The European Tribune is a forum for thoughtful dialogue of European and international issues. You are invited to post comments and your own articles.
Please REGISTER to post.
"Liquidity support is going to be needed," Helge Haugane, Equinor's senior vice president for gas and power, said in an interview. The issue is focused on derivatives trading, while the physical market is functioning, he said, adding that the energy company's estimate for $1.5 trillion to prop up so-called paper trading is "conservative."
So far Germany has introduced Europe's biggest scheme to backstop companies affected by the fallout of the war in Ukraine, setting aside 7 billion euros in loans to be made available to companies facing liquidity issues. German energy giant Uniper SE last week sought an extra 4 billion euros after fully using a 9 billion-euro existing facility, while Austria extended a 2 billion-euro credit to cover the trading positions of Vienna's municipal power utility. Finland and Sweden announced a $33 billion emergency liquidity facility Sunday to backstop utilities through loans and credit guarantees.
"Power is a local, i.e. domestic, market, so in this case it would be possible to do something governments could control," Haugane said. "But the issue of a gas price cap is different, because the natural gas market is global, and hence not that easy to manage."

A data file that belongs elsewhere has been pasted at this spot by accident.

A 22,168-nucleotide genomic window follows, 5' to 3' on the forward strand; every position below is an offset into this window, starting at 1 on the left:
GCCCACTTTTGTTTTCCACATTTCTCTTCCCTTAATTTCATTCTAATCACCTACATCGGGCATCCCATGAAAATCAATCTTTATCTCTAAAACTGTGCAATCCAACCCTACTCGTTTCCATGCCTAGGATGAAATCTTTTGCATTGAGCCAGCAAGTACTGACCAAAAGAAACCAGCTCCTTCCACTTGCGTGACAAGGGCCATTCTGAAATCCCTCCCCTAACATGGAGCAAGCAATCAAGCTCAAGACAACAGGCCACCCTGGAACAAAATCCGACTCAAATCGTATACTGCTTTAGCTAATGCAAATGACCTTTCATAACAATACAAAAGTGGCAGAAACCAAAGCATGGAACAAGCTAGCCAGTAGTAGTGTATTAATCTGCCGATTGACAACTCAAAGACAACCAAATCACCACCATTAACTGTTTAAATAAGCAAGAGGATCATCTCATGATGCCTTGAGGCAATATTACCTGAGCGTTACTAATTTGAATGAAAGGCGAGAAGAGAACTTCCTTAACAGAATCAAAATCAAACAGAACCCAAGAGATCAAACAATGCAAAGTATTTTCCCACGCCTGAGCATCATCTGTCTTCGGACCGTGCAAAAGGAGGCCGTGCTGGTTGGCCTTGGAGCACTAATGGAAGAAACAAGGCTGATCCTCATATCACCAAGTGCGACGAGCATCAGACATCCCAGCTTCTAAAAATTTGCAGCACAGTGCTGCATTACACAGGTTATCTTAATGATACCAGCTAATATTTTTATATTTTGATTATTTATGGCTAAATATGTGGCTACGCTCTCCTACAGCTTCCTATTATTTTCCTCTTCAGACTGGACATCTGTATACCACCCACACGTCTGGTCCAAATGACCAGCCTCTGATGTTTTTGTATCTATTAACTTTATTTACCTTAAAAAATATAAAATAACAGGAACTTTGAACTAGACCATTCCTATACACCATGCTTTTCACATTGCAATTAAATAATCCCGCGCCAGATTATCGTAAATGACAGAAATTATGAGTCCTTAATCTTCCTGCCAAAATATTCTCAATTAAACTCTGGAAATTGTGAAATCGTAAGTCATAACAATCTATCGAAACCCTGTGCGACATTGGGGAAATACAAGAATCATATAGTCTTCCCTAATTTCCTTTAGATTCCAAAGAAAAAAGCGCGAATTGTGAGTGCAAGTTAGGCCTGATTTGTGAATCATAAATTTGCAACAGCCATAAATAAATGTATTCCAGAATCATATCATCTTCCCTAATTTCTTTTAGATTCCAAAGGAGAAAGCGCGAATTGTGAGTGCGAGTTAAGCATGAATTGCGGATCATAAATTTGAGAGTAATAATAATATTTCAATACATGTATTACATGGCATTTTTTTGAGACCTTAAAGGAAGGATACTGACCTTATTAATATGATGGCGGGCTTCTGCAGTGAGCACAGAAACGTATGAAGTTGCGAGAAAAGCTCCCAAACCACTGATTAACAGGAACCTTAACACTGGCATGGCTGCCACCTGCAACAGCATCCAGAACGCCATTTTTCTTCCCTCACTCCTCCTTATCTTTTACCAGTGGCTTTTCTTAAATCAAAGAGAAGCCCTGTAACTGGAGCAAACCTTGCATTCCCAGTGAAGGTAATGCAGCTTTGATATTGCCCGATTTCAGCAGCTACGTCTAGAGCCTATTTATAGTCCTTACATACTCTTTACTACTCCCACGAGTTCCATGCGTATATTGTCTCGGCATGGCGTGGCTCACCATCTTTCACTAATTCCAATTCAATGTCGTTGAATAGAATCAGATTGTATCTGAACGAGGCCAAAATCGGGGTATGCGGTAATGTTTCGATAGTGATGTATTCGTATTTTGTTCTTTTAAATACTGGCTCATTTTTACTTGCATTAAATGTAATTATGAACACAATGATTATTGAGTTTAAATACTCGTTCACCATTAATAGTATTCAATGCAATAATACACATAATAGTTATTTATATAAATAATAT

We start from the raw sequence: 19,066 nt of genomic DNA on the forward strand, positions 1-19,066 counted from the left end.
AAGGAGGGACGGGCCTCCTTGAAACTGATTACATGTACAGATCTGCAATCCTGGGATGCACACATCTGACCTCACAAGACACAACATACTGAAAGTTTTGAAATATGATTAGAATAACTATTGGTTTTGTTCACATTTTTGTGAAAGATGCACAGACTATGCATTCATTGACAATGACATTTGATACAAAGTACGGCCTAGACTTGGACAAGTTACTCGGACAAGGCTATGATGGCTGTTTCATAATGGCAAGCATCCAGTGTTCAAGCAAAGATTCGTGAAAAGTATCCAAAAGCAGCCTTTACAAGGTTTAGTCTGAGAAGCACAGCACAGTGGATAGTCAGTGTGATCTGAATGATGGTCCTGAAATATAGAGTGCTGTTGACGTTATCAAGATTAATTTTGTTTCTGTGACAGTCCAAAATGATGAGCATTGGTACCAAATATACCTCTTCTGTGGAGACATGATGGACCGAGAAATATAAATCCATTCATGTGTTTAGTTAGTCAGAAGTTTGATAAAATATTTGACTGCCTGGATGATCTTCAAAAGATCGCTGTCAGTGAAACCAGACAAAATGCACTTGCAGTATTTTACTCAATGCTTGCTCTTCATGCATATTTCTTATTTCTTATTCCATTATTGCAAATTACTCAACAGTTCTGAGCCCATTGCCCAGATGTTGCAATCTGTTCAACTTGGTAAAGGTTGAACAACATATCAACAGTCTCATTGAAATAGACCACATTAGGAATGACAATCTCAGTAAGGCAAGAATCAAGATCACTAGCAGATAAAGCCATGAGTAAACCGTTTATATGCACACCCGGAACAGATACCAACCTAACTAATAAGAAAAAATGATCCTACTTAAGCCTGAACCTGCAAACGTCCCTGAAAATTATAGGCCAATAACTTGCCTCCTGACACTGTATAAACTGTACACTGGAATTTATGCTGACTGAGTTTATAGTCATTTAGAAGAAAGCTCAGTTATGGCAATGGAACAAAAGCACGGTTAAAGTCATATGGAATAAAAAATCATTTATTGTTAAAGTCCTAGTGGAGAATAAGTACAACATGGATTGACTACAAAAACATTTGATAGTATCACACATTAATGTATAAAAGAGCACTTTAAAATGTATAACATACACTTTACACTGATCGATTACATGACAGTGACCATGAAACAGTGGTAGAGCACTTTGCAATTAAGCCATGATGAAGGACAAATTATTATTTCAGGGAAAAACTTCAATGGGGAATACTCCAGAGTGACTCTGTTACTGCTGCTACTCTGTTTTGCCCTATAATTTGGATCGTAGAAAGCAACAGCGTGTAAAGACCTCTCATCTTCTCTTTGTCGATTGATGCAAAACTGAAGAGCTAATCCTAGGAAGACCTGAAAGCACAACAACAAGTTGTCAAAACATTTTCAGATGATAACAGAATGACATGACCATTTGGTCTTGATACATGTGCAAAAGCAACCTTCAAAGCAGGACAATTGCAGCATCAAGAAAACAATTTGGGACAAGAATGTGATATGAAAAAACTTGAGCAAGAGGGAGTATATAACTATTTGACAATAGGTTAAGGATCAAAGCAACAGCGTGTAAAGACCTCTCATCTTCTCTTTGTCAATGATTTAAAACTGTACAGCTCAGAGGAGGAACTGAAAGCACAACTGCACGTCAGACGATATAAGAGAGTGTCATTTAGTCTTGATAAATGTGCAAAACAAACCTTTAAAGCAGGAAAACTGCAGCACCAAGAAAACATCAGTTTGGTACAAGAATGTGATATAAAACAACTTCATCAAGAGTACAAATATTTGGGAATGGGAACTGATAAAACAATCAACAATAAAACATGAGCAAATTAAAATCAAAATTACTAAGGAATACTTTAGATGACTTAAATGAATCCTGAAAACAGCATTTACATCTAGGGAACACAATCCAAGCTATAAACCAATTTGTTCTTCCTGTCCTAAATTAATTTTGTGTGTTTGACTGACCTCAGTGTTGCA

The European Commission is also examining measures to help with liquidity. These could include credit lines from the European Central Bank, new products as margin collateral, and temporary suspensions of derivatives markets, according to a policy background paper seen by Bloomberg News.
"I have not seen any of the major trading houses have a liquidity issue, they all managed to find lines of credits and bank facilities and they are all making more money than they have ever made," Souki said in an interview at Gastech. "For the utilities in Europe, it is a serious issue because they are buying gas that is now all of the sudden is extremely expensive, and they are regulated by their respective governments."
The share of Russian gas in the European Union market has plummeted from 50% to 9% since the beginning of the current year, French President Emmanuel Macron said on Monday....
Russian gas imports by EU nations have inevitably been decreasing, Macron told a news conference following a phone call with German Chancellor Olaf Scholz. He stressed that it was necessary to act against speculation on energy prices at the EU level, adding that France was in favor of putting a cap on the price of [discount] Russian pipeline gas ...
by Frank Schnittger - May 31
by Oui - May 30 34 comments
by Frank Schnittger - May 23 3 comments
by Frank Schnittger - May 27 3 comments
by Frank Schnittger - May 5 22 comments
by Oui - May 13 66 comments
by Oui - Jun 5
by Oui - Jun 228 comments
by Oui - Jun 112 comments
by Oui - May 3147 comments
by Frank Schnittger - May 31
by Oui - May 3034 comments
by Frank Schnittger - May 273 comments
by Oui - May 2737 comments
by Oui - May 24
by Frank Schnittger - May 233 comments
by Oui - May 1366 comments
by Oui - May 913 comments
by Frank Schnittger - May 522 comments
by Oui - May 450 comments
by Oui - May 312 comments
by Oui - Apr 30273 comments
by Oui - Apr 2658 comments
by Oui - Apr 895 comments
by Oui - Mar 19145 comments